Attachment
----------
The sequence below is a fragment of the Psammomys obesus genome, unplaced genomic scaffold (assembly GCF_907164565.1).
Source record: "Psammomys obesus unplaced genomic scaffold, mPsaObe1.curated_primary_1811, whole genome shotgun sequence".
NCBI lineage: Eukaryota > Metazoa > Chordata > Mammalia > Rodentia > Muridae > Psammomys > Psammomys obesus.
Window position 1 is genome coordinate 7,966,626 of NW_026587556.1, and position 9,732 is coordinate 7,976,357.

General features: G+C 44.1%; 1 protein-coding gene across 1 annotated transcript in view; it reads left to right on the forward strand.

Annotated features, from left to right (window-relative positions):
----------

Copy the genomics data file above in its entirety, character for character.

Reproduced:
The sequence below is a fragment of the Psammomys obesus genome, unplaced genomic scaffold (assembly GCF_907164565.1).
Source record: "Psammomys obesus unplaced genomic scaffold, mPsaObe1.curated_primary_1811, whole genome shotgun sequence".
NCBI lineage: Eukaryota > Metazoa > Chordata > Mammalia > Rodentia > Muridae > Psammomys > Psammomys obesus.
Window position 1 is genome coordinate 7,966,626 of NW_026587556.1, and position 9,732 is coordinate 7,976,357.

General features: G+C 44.1%; 1 protein-coding gene across 1 annotated transcript in view; it reads left to right on the forward strand.

Annotated features, from left to right (window-relative positions):